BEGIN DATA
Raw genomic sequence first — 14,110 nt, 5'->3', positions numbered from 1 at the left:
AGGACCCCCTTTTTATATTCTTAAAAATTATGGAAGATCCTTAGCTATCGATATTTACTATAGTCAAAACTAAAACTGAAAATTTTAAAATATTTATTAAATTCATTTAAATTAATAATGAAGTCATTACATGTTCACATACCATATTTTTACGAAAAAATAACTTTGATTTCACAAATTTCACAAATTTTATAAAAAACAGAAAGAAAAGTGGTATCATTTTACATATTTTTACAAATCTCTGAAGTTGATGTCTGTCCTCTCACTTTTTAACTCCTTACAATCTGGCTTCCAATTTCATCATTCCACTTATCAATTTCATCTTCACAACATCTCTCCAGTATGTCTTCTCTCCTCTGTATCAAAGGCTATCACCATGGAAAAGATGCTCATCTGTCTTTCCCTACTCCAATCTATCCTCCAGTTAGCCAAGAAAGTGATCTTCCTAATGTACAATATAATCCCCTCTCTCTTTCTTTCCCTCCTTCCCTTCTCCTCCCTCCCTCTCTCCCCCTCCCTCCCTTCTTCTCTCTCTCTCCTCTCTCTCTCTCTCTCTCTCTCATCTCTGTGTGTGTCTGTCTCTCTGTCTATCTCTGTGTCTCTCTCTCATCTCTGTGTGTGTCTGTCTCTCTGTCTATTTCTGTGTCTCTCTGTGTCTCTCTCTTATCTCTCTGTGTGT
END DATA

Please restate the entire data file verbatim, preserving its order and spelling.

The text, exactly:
Raw genomic sequence first — 14,110 nt, 5'->3', positions numbered from 1 at the left:
AGGACCCCCTTTTTATATTCTTAAAAATTATGGAAGATCCTTAGCTATCGATATTTACTATAGTCAAAACTAAAACTGAAAATTTTAAAATATTTATTAAATTCATTTAAATTAATAATGAAGTCATTACATGTTCACATACCATATTTTTACGAAAAAATAACTTTGATTTCACAAATTTCACAAATTTTATAAAAAACAGAAAGAAAAGTGGTATCATTTTACATATTTTTACAAATCTCTGAAGTTGATGTCTGTCCTCTCACTTTTTAACTCCTTACAATCTGGCTTCCAATTTCATCATTCCACTTATCAATTTCATCTTCACAACATCTCTCCAGTATGTCTTCTCTCCTCTGTATCAAAGGCTATCACCATGGAAAAGATGCTCATCTGTCTTTCCCTACTCCAATCTATCCTCCAGTTAGCCAAGAAAGTGATCTTCCTAATGTACAATATAATCCCCTCTCTCTTTCTTTCCCTCCTTCCCTTCTCCTCCCTCCCTCTCTCCCCCTCCCTCCCTTCTTCTCTCTCTCTCCTCTCTCTCTCTCTCTCTCTCTCATCTCTGTGTGTGTCTGTCTCTCTGTCTATCTCTGTGTCTCTCTCTCATCTCTGTGTGTGTCTGTCTCTCTGTCTATTTCTGTGTCTCTCTGTGTCTCTCTCTTATCTCTCTGTGTGT